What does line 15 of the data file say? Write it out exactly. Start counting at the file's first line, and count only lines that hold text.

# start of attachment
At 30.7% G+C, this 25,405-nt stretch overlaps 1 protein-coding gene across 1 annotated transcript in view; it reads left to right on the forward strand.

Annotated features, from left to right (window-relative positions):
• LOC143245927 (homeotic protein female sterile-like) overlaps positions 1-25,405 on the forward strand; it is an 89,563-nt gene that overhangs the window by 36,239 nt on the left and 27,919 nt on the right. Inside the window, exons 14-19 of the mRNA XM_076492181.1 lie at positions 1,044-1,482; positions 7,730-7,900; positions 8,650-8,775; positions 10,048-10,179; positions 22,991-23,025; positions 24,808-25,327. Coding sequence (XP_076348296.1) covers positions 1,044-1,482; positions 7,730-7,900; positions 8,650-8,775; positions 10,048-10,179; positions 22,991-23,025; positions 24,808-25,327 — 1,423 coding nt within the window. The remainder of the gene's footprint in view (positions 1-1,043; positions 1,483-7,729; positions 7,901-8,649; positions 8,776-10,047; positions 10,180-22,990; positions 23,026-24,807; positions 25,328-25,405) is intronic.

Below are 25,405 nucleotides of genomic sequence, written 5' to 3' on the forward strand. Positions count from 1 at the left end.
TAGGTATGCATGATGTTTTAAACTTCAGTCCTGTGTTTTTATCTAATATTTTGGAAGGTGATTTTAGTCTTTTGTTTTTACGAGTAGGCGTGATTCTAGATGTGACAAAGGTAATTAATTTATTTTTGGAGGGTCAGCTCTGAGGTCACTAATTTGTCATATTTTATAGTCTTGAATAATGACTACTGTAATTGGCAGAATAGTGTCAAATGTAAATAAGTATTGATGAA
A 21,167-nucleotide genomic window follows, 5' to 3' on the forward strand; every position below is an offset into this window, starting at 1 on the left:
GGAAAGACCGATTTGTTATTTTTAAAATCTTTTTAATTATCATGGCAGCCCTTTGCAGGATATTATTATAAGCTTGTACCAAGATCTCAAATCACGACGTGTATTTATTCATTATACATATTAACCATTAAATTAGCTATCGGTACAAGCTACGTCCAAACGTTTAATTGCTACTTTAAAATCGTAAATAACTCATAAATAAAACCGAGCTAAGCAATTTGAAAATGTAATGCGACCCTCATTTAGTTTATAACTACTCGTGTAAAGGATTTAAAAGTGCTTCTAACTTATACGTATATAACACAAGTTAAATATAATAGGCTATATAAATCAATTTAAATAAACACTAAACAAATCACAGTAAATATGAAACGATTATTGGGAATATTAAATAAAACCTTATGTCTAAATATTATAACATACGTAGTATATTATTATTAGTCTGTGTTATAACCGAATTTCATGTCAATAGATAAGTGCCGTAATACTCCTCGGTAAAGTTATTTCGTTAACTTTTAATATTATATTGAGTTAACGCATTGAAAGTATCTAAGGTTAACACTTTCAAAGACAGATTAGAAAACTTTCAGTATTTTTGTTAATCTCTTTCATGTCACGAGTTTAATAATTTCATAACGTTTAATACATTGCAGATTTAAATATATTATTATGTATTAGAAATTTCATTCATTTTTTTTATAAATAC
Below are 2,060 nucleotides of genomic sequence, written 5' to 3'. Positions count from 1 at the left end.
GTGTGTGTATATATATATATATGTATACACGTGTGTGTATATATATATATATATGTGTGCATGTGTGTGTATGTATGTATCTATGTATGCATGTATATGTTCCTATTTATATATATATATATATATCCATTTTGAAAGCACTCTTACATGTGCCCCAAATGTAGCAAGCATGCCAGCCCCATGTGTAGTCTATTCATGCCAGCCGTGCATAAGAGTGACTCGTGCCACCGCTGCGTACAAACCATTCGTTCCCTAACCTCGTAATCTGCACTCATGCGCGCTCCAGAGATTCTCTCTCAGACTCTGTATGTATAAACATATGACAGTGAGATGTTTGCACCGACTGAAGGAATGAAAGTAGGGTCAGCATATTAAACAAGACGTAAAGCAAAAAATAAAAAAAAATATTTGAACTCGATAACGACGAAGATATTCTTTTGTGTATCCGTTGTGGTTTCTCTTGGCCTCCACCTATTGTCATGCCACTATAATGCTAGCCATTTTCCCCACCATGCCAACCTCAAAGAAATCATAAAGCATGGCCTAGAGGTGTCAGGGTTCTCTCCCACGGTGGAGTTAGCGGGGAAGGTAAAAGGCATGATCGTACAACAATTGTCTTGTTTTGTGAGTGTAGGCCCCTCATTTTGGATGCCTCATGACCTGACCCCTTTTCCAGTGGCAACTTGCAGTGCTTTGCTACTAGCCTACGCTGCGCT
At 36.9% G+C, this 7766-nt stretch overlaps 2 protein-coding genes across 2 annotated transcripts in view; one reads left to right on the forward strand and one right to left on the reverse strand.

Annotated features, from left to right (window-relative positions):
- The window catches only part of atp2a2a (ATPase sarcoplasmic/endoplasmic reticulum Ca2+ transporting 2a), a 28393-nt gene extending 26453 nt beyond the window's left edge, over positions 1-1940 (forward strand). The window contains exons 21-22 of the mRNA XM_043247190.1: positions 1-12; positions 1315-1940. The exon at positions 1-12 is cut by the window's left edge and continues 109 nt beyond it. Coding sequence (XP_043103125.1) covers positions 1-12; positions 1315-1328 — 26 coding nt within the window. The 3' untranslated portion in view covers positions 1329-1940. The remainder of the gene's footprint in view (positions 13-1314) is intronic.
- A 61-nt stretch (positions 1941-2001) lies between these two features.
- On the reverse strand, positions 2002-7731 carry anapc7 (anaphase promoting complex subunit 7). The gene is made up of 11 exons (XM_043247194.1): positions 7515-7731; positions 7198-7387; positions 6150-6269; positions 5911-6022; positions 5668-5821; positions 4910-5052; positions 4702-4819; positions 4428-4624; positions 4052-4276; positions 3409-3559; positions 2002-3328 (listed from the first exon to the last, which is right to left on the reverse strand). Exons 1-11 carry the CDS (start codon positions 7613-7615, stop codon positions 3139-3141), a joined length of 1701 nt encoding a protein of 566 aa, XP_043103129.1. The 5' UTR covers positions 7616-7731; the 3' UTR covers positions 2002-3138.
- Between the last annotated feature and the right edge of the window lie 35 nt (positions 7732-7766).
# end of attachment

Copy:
- Between the last annotated feature and the right edge of the window lie 35 nt (positions 7732-7766).